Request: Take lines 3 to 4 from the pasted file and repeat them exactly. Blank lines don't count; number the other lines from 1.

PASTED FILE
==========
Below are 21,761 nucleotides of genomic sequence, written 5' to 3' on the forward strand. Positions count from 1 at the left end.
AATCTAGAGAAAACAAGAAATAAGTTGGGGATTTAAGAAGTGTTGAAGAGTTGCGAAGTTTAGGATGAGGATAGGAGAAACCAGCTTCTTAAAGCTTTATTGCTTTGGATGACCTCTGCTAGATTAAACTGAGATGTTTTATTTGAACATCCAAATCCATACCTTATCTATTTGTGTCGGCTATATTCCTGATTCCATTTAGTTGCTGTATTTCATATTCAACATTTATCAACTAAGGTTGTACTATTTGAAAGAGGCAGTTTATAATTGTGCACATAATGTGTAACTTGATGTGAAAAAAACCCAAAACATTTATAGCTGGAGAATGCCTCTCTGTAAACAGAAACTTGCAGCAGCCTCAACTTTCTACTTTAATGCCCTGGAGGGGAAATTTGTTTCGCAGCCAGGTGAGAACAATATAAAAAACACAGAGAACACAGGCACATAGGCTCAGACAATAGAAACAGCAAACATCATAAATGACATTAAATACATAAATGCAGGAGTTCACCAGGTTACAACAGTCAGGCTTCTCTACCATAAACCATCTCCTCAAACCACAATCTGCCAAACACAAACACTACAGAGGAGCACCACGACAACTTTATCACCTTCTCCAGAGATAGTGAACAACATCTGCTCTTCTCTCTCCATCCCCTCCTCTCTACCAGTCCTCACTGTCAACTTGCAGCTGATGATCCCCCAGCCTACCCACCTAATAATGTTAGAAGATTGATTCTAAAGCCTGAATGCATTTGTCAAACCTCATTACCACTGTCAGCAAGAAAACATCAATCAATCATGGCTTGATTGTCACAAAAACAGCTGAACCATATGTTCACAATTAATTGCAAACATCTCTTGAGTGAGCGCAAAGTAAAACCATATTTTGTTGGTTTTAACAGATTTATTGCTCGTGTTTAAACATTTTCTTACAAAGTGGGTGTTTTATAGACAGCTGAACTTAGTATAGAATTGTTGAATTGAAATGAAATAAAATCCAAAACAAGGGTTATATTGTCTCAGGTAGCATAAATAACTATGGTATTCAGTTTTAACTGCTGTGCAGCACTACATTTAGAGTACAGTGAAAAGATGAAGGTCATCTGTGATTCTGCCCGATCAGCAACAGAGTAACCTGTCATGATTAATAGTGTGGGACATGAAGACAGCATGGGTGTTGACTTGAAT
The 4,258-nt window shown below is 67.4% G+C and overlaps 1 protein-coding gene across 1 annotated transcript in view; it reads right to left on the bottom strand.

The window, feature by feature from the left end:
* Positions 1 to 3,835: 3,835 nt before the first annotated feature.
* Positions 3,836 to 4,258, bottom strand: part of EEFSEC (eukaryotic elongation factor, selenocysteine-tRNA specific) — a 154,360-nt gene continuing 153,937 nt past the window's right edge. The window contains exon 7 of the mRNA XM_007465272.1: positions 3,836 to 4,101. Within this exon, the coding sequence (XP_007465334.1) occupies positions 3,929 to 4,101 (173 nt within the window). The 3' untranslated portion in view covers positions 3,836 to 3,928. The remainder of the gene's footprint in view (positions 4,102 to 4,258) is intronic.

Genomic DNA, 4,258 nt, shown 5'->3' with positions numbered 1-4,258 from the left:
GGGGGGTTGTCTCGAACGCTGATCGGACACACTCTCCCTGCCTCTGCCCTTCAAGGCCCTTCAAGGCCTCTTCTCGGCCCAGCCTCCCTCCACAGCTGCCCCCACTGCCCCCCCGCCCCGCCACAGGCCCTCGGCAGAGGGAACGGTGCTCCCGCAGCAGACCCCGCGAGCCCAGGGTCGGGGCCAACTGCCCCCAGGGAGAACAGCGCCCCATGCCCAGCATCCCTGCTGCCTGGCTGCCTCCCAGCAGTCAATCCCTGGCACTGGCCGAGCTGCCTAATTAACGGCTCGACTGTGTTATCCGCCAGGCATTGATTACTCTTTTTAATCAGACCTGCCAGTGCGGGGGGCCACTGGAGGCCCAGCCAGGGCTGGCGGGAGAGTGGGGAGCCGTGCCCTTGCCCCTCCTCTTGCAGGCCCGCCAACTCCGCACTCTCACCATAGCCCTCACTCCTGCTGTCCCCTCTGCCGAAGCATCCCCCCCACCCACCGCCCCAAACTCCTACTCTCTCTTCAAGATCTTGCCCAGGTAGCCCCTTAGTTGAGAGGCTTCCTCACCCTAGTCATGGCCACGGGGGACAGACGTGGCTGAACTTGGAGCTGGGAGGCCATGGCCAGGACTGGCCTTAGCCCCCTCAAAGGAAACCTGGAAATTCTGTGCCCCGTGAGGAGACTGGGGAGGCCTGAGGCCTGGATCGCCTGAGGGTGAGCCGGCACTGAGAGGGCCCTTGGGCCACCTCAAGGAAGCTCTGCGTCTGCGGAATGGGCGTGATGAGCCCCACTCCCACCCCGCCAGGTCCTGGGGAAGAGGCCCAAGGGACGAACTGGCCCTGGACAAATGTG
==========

The 4,258-nt window shown below is 67.4% G+C and overlaps 1 protein-coding gene across 1 annotated transcript in view; it reads right to left on the bottom strand.

The window, feature by feature from the left end: